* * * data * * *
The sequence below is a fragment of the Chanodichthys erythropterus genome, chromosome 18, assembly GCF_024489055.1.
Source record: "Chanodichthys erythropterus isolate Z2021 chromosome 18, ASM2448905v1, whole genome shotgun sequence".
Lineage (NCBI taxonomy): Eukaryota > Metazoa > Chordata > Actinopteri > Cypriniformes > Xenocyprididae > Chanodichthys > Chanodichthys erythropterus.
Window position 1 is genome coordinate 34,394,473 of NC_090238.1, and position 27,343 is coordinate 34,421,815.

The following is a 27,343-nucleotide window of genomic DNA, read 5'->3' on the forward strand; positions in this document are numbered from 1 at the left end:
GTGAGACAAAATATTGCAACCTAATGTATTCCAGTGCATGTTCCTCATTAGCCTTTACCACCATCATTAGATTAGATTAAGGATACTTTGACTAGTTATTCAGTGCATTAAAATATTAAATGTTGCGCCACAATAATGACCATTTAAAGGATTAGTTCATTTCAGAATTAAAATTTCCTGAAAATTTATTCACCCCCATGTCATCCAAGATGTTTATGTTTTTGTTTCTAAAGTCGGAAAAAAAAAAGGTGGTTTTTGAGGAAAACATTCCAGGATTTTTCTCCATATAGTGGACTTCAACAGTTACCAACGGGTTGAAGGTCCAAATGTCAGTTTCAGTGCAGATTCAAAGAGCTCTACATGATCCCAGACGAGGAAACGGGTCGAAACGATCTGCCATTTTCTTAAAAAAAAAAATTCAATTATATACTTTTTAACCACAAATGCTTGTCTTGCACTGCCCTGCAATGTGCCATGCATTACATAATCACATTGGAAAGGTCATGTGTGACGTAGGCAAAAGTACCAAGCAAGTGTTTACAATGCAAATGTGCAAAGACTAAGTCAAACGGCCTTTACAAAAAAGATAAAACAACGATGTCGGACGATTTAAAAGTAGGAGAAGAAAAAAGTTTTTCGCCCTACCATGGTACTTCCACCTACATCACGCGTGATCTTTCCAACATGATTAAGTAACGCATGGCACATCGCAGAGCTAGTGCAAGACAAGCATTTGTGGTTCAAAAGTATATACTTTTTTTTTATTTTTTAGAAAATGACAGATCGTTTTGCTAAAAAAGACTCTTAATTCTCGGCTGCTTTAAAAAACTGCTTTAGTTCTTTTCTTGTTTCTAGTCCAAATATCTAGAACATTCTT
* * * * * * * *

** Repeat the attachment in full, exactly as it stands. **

The sequence below is a fragment of the Chanodichthys erythropterus genome, chromosome 18, assembly GCF_024489055.1.
Source record: "Chanodichthys erythropterus isolate Z2021 chromosome 18, ASM2448905v1, whole genome shotgun sequence".
Lineage (NCBI taxonomy): Eukaryota > Metazoa > Chordata > Actinopteri > Cypriniformes > Xenocyprididae > Chanodichthys > Chanodichthys erythropterus.
Window position 1 is genome coordinate 34,394,473 of NC_090238.1, and position 27,343 is coordinate 34,421,815.

The following is a 27,343-nucleotide window of genomic DNA, read 5'->3' on the forward strand; positions in this document are numbered from 1 at the left end:
GTGAGACAAAATATTGCAACCTAATGTATTCCAGTGCATGTTCCTCATTAGCCTTTACCACCATCATTAGATTAGATTAAGGATACTTTGACTAGTTATTCAGTGCATTAAAATATTAAATGTTGCGCCACAATAATGACCATTTAAAGGATTAGTTCATTTCAGAATTAAAATTTCCTGAAAATTTATTCACCCCCATGTCATCCAAGATGTTTATGTTTTTGTTTCTAAAGTCGGAAAAAAAAAAGGTGGTTTTTGAGGAAAACATTCCAGGATTTTTCTCCATATAGTGGACTTCAACAGTTACCAACGGGTTGAAGGTCCAAATGTCAGTTTCAGTGCAGATTCAAAGAGCTCTACATGATCCCAGACGAGGAAACGGGTCGAAACGATCTGCCATTTTCTTAAAAAAAAAAATTCAATTATATACTTTTTAACCACAAATGCTTGTCTTGCACTGCCCTGCAATGTGCCATGCATTACATAATCACATTGGAAAGGTCATGTGTGACGTAGGCAAAAGTACCAAGCAAGTGTTTACAATGCAAATGTGCAAAGACTAAGTCAAACGGCCTTTACAAAAAAGATAAAACAACGATGTCGGACGATTTAAAAGTAGGAGAAGAAAAAAGTTTTTCGCCCTACCATGGTACTTCCACCTACATCACGCGTGATCTTTCCAACATGATTAAGTAACGCATGGCACATCGCAGAGCTAGTGCAAGACAAGCATTTGTGGTTCAAAAGTATATACTTTTTTTTTATTTTTTAGAAAATGACAGATCGTTTTGCTAAAAAAGACTCTTAATTCTCGGCTGCTTTAAAAAACTGCTTTAGTTCTTTTCTTGTTTCTAGTCCAAATATCTAGAACATTCTT